Multifunctional adaption of farmers as response to urban growth in the Jabodetabek Metropolitan Area, Indonesia

 
 
Penulis: Didit Okta Pribadi, Ingo Zasada, Klaus Mller, Stephan Pauleit
Urban growth in Asian megacities has led to large peri-urban areas, which are characterized by a typically complex and fragmented pattern of urban-rural land use called desakota. In order to support urban resilience and sustainability, conservation of farmland and multifunctionality of agriculture in the peri-urban have been proposed to simultaneously provide livelihood for farmers, commodity production, and public benefits from ecosystem services. Nevertheless, how rural-traditional farming can be sustained during urbanization and develop multifunctional practices still remains a critical issue. This research aims to investigate farmers adaptation behaviour in response to urbanization pressure and analyze their capability to develop multifunctional agriculture. The empirical study is based on farmer interviews (N=101) in the Ciliwung upstream area, which is the most important watershed in the Jabodetabek Metropolitan Area (JMA), Indonesia. Two main agricultural types can be distinguished: paddy rice and horticultural farming. Due to urbanization pressure, paddy rice survived as subsistence farming on the fragmented land between settlements, whereas horticulture appeared as economically motivated farming in the distant area near the forest. These types feature differences in the provision of and trade-off between multifunctional farming benefits, such as income generation, employment, commodity distribution, and environmental services. Farmers decision making for multifunctional farming activities to unlock full potential of urban demand for food, recreation, and environmental health mainly depend on (i) their individual capacity, (ii) intrinsic motives, and (iii) land tenure situation. Some strategies have been suggested to support farming transition to strong multifunctionality as a key to preserve farmland within peri-urban planning.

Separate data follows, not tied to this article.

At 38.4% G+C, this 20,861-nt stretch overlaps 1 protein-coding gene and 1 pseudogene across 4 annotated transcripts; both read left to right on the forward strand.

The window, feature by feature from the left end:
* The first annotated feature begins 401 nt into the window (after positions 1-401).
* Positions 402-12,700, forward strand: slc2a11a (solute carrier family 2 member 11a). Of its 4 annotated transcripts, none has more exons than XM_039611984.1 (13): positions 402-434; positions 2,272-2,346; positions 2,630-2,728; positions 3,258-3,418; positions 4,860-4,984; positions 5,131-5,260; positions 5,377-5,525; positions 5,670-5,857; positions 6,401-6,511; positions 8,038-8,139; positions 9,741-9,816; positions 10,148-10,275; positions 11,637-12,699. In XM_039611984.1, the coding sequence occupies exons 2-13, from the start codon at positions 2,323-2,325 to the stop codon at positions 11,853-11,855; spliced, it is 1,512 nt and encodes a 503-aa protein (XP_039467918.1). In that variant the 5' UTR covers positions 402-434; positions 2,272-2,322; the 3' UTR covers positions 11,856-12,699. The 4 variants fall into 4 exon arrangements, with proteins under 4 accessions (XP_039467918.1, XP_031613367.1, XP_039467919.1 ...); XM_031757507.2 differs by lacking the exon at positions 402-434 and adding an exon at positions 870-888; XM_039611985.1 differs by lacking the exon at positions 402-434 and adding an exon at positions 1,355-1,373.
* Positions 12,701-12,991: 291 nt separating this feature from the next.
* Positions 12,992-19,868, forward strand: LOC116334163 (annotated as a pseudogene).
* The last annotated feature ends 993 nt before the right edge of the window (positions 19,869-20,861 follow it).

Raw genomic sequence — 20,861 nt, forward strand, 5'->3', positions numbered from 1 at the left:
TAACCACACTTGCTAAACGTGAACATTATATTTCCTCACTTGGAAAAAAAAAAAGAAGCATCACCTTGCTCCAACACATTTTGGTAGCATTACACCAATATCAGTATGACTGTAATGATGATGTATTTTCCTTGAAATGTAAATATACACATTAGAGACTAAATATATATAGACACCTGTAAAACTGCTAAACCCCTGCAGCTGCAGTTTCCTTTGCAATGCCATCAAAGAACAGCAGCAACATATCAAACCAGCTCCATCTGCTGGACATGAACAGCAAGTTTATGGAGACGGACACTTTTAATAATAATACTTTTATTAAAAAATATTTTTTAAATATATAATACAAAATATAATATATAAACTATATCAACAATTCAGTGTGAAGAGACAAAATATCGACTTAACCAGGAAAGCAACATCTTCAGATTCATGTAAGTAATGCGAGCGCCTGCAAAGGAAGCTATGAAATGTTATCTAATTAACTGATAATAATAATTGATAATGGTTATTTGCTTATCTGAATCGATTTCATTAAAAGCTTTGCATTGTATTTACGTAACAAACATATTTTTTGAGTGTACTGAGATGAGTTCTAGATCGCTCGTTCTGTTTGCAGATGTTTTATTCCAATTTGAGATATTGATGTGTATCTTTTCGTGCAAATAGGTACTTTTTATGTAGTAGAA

Journal of Rural Studies 55(2017) 100-111

DOI: http://dx.doi.org/10.1016/j.jrurstud.2017.08.001

No. Arsip : LIPI-17039